Stephen Jones does not sound like a guy who is at odds with his quarterback.
Among other nuggets, Jones confirmed the sides held active eleventh-hour negotiations on July 15, the deadline for tagged players to ink multi-year deals, and used “100 percent” and “110 percent” measuring sticks to stake Prescott’s future in Dallas.
“We had a great visit with him at the deadline. We pushed to try to have a few more changes here and there to see if we could get it done,” Jones said in an interview with DallasCowboys.com. “But he’s got such a great outlook on the Dallas Cowboys, our football team, and he’s ready to go out and win a Super Bowl, which would only create more value for him, more value for the Cowboys.
“So we’re fired up about it and still have nothing but 100 percent belief in Dak and his future with the Cowboys, and that we can ultimately get a deal done. He’s special. As Jerry and I have said, we are 110 percent behind him, and ultimately feel like we’ll get this done.”
NFL Network’s Jane Slater reported after the deadline expired that Prescott was “involved at the last minute” in long-term contract discussions. But the parties, following several months of haggling, simply ran out of time, forcing the former Pro Bowl passer to play the upcoming season on his $31.4 million franchise tender.
Slater also was informed the Cowboys’ offer to Prescott — allegedly a five-year pact worth between $33-35 million annually, including $110 million guaranteed — included a $50 million signing bonus and would have paid him $70 million over the first two seasons.
Dak “disputed some of these details” to Slater, while Jones refused to provide specifics.
“I don’t want to use ‘close’ in terms of negotiations,” he told the team’s official website. “You either get a deal done or you don’t,” he said. “We didn’t quite get it done. I wouldn’t put blame on either side. It’s just one of those things, when you’re talking about a deal as big as this is – for our team, not just for Dak but our entire team, the ramifications that it has – we certainly want to get it done right. I know he’s respectful of Jerry and myself of what we’re trying to get accomplished, just as we are with him.”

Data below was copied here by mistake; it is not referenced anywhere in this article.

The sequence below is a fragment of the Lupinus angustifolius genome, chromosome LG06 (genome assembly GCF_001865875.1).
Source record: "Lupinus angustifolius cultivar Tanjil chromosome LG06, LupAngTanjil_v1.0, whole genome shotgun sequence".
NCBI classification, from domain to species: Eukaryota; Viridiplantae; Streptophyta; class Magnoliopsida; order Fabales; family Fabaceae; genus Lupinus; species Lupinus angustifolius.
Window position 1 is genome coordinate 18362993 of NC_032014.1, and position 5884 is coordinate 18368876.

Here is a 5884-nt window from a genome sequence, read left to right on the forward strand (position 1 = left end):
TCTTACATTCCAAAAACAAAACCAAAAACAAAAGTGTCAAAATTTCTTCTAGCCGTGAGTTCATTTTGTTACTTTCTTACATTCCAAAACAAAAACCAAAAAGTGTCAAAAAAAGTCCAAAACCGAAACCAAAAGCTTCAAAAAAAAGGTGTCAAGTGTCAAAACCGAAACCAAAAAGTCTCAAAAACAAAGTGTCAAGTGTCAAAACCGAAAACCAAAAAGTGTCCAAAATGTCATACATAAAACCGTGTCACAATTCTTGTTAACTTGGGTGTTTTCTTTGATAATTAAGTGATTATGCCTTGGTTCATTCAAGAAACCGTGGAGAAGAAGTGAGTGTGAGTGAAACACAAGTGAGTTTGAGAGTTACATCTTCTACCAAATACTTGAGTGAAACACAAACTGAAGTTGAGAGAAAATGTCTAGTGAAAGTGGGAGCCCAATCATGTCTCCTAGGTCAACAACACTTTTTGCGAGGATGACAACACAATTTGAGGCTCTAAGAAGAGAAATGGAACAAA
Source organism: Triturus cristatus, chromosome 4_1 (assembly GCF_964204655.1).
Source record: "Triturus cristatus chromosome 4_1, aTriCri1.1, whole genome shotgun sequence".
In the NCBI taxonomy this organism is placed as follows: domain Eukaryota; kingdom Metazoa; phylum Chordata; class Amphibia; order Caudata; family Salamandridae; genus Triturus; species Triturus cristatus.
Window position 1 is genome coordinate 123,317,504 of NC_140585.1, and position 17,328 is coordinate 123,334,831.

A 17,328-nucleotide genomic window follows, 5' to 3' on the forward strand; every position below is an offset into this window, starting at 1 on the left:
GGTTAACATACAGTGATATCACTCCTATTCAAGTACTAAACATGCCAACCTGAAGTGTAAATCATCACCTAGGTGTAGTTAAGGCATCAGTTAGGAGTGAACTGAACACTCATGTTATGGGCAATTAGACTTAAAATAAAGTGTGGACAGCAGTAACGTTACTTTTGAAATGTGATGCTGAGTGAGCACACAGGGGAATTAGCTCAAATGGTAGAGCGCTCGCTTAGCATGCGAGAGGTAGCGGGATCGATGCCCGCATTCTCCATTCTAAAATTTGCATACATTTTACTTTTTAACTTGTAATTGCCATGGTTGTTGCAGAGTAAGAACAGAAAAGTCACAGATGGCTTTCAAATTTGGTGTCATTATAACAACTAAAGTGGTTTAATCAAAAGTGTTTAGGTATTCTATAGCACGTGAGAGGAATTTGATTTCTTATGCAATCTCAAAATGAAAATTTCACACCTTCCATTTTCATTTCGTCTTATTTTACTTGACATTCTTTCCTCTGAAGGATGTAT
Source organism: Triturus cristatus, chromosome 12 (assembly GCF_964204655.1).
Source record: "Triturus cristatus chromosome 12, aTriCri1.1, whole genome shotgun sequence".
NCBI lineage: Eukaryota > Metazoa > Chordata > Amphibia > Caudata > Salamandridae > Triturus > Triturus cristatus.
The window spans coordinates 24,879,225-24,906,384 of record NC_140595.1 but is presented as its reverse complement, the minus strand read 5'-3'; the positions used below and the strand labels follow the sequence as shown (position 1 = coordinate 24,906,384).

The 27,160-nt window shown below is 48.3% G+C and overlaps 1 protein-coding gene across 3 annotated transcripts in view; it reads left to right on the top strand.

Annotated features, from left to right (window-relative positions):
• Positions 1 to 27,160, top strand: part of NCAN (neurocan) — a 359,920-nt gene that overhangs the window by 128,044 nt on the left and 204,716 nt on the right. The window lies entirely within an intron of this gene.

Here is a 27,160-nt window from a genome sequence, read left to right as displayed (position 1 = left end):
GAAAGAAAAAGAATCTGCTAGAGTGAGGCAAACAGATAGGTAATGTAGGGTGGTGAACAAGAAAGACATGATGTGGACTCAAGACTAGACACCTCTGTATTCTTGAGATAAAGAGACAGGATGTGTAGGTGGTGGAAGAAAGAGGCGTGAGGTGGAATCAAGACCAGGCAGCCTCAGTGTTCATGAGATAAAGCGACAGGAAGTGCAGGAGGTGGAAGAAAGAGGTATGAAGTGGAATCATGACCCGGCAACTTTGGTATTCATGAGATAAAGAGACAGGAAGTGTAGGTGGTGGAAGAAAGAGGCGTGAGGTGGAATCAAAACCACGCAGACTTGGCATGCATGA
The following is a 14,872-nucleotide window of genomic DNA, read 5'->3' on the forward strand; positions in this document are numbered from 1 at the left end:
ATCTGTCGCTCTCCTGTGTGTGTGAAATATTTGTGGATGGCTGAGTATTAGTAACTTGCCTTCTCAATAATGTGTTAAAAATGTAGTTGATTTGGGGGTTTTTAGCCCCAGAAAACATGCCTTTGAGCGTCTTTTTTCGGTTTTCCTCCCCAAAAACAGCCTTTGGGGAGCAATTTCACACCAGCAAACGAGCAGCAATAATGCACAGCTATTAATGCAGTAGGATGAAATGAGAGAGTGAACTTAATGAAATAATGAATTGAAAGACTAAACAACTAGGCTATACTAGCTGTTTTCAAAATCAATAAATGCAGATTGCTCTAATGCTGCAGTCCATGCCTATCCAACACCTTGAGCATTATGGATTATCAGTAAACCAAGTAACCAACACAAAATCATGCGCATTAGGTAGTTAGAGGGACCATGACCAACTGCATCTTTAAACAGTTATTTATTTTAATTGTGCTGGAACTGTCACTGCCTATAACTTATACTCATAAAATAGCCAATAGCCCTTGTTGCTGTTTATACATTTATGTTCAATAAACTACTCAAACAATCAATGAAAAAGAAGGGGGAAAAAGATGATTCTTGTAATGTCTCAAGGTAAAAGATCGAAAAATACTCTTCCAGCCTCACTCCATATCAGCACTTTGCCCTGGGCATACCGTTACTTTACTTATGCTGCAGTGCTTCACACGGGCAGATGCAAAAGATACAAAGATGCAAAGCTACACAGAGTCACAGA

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With the sport facing unprecedented revenue losses due to the coronavirus, lucrative extensions have been few and far between this offseason. “Unprecedented times” is more than just a cliche euphemism for the pandemic — it’s negotiational poison.
Jones admitted this, along with Prescott’s instance on a four-year contract, ultimately torpedoed what were oft-stagnated talks.
“We’ve never had one quite like it. It’s certainly very interesting times when you look at what’s going on with having to sit down with the union and negotiate what goes on with the virus when the revenues aren’t where they should be,” he said. “So we had some challenges because it wasn’t normal times. Certainly, we’ve got nothing but respect for Dak and his representation in terms of what they’re trying to get out of the deal.
“They certainly want a shorter deal. Historically we have, as management, wanted longer deals because it’s more cap friendly and we’re able to spread some things out and keep some players. At the end of the day, and Dak understands this, that’s what we’re trying to do.”
Follow Zack Kelberman on Twitter: @KelbermanNFL